Thor has the ingredients to be the archetypal summer movie: a beefed-up lead actor in Chris Hemsworth, action, special effects, more muscles, loud noises, a love interest in Natalie Portman and more action. But thanks to Shakespearean actor/director Kenneth Branagh, the debut of Marvel’s Norse god of thunder is one of the more memorable comic book films to date.
Hemsworth delivers a grand performance as the brawn but gentle Thor, the heir to the great Asgardian king Odin (Anthony Hopkins). The god of thunder impedes his own ascension to the throne with the juvenile act of breaking the truce between Asgards and the Frost Giants, forcing Odin to strip his son of his godly powers and exiles him to Earth. The early scenes of Asgard, a world where science and magic “are one and the same”, made me fear the worst. Hopkin’s overacting, the script’s cliché dialogue and less-than-stellar visuals made Thor out to be just another fantasy-adventure, rehashed failure of a Clash of the Titans clone (the 1981 version, of course). But Branagh’s direction and understanding of the beloved Marvel Comics characters make you forget the visuals and focus more on the chemistry between those on screen. From the relationship between Thor and his deceiving, daddy-issues-filled brother Loki (a good performance from Tom Hiddleston), to the developing relationship between the Norse god and Jane Foster (Portman) on Earth, the Northern Irish-born director gives us real human drama and heart. There is plenty of mjolnir and thunder to go around, but Branagh uses it wisely. The action sequences aren’t mindless, developing the characters and adding depth to our heroes.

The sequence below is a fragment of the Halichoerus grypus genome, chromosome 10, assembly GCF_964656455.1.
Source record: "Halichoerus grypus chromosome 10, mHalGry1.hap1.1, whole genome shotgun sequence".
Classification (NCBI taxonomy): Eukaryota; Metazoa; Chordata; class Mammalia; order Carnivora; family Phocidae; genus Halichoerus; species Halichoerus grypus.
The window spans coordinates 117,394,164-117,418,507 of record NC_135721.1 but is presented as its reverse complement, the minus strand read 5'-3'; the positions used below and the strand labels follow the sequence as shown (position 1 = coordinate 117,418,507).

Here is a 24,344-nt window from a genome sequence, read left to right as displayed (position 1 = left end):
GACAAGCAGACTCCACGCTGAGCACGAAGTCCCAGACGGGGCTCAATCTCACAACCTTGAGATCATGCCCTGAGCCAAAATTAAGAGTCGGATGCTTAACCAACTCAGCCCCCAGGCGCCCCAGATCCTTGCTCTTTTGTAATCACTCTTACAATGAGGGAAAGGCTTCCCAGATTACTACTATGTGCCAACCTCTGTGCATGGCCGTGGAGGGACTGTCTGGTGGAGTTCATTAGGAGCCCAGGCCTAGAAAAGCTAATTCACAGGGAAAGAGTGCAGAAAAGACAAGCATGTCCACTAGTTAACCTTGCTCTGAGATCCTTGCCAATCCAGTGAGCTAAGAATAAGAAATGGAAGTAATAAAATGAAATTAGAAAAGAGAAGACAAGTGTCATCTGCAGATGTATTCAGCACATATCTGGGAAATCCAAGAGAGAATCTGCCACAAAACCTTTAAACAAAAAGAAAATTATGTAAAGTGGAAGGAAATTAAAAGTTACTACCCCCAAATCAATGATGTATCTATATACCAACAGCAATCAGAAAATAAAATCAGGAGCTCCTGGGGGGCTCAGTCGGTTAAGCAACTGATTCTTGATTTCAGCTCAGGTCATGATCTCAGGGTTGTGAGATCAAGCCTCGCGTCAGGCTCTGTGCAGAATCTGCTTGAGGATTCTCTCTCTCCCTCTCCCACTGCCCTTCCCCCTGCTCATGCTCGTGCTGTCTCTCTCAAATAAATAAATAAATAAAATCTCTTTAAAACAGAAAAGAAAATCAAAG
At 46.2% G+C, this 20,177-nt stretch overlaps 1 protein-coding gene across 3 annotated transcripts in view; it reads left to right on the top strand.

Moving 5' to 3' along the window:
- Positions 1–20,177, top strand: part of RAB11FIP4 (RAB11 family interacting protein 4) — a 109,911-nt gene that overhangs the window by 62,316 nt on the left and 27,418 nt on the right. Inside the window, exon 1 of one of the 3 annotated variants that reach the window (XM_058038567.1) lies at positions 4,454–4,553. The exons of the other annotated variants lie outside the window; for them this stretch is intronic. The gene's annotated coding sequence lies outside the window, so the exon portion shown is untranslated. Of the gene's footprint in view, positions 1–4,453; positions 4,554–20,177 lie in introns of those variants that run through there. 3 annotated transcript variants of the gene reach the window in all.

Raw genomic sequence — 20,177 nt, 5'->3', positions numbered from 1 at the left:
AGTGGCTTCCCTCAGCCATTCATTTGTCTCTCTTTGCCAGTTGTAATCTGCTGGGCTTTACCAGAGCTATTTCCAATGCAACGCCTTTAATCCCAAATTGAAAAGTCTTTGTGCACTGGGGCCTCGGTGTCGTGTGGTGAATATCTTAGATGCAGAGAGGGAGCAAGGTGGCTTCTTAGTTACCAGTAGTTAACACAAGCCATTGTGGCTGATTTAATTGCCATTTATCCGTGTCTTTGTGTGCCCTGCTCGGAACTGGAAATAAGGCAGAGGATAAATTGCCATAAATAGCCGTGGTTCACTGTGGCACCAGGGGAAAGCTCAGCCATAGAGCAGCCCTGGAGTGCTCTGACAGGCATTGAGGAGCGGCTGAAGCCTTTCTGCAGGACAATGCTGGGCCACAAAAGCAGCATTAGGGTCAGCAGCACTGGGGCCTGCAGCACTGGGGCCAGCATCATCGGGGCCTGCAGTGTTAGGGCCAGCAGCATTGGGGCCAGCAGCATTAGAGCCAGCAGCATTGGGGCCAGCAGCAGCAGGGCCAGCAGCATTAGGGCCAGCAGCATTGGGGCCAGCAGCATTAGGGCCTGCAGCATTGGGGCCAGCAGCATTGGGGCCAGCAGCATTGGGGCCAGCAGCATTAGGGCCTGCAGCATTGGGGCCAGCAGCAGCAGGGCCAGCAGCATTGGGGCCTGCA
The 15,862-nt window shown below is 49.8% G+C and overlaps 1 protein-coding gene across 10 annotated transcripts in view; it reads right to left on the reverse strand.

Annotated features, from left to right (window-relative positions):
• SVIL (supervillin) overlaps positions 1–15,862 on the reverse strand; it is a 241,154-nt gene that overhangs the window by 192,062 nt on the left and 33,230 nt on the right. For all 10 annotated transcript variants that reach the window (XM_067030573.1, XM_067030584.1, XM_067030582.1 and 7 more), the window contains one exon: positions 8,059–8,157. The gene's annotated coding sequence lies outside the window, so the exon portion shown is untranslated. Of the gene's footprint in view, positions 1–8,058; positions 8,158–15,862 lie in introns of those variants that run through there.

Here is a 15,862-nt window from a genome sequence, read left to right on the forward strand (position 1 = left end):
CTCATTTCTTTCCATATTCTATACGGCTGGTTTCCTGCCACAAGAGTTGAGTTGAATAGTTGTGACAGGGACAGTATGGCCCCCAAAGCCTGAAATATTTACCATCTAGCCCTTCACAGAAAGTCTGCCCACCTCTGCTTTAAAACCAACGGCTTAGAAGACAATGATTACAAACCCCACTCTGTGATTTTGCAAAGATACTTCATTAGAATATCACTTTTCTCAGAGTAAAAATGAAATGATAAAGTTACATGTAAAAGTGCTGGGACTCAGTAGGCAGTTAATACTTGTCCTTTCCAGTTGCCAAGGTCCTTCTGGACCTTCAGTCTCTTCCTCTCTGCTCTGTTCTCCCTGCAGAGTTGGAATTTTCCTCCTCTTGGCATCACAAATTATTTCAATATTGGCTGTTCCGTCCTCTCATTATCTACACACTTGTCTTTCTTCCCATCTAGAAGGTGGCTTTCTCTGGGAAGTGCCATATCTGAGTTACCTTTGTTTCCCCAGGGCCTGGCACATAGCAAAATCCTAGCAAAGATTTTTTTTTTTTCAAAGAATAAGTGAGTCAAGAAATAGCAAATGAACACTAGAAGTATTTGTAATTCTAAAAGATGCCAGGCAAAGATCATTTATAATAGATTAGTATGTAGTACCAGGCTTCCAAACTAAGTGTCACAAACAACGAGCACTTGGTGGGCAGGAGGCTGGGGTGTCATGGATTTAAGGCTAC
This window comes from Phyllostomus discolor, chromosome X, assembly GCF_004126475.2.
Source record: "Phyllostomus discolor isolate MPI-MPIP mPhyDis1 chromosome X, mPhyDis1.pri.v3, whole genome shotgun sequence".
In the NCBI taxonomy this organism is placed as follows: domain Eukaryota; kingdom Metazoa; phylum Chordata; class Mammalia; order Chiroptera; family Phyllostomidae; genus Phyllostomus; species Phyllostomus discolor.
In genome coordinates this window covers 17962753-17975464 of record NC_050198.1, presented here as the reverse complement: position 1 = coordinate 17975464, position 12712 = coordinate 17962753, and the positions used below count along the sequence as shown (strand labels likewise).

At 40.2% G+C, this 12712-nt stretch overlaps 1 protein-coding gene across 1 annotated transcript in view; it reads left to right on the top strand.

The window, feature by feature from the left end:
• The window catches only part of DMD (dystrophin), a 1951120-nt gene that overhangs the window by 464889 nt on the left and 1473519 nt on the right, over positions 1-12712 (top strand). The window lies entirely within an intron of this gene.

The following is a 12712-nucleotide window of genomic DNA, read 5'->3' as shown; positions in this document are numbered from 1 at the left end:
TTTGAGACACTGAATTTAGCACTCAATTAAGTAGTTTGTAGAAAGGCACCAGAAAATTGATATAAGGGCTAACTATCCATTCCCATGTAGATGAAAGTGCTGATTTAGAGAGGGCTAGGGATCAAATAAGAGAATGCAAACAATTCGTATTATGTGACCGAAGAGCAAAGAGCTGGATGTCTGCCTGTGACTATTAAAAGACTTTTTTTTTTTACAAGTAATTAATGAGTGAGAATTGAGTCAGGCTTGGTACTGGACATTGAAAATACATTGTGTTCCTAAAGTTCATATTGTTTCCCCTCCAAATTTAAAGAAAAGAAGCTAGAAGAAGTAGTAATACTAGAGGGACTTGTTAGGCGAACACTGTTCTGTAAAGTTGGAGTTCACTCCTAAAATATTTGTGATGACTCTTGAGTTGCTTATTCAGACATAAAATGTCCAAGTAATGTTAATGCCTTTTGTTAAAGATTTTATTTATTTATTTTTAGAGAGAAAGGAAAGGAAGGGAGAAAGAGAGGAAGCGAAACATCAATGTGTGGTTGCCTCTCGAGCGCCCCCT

Thor is a pleasant surprise to the 2011 summer lineup, and will satisfy fans (and non-fans) of the comic books. With solid acting, memorable characters, superb direction and Odin’s awesome beard, Thor ranks up with the best of them, including Iron Man and X2: X-Men United.